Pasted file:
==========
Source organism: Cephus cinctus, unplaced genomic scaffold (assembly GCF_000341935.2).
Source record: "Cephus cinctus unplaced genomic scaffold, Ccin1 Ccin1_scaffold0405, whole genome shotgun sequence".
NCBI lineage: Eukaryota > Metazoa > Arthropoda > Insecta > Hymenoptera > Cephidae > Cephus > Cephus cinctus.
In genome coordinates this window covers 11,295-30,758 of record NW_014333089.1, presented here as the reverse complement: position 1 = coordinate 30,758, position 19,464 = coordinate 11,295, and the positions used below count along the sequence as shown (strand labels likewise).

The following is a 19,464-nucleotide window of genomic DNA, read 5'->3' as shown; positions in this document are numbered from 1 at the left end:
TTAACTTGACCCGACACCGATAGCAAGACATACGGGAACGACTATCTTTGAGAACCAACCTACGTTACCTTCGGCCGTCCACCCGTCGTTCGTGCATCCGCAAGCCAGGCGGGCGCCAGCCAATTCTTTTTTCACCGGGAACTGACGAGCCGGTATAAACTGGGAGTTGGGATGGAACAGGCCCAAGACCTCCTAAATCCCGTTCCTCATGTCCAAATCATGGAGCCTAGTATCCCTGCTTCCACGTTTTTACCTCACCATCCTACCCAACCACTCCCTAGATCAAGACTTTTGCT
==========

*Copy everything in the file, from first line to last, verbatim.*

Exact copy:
Source organism: Cephus cinctus, unplaced genomic scaffold (assembly GCF_000341935.2).
Source record: "Cephus cinctus unplaced genomic scaffold, Ccin1 Ccin1_scaffold0405, whole genome shotgun sequence".
NCBI lineage: Eukaryota > Metazoa > Arthropoda > Insecta > Hymenoptera > Cephidae > Cephus > Cephus cinctus.
In genome coordinates this window covers 11,295-30,758 of record NW_014333089.1, presented here as the reverse complement: position 1 = coordinate 30,758, position 19,464 = coordinate 11,295, and the positions used below count along the sequence as shown (strand labels likewise).

The following is a 19,464-nucleotide window of genomic DNA, read 5'->3' as shown; positions in this document are numbered from 1 at the left end:
TTAACTTGACCCGACACCGATAGCAAGACATACGGGAACGACTATCTTTGAGAACCAACCTACGTTACCTTCGGCCGTCCACCCGTCGTTCGTGCATCCGCAAGCCAGGCGGGCGCCAGCCAATTCTTTTTTCACCGGGAACTGACGAGCCGGTATAAACTGGGAGTTGGGATGGAACAGGCCCAAGACCTCCTAAATCCCGTTCCTCATGTCCAAATCATGGAGCCTAGTATCCCTGCTTCCACGTTTTTACCTCACCATCCTACCCAACCACTCCCTAGATCAAGACTTTTGCT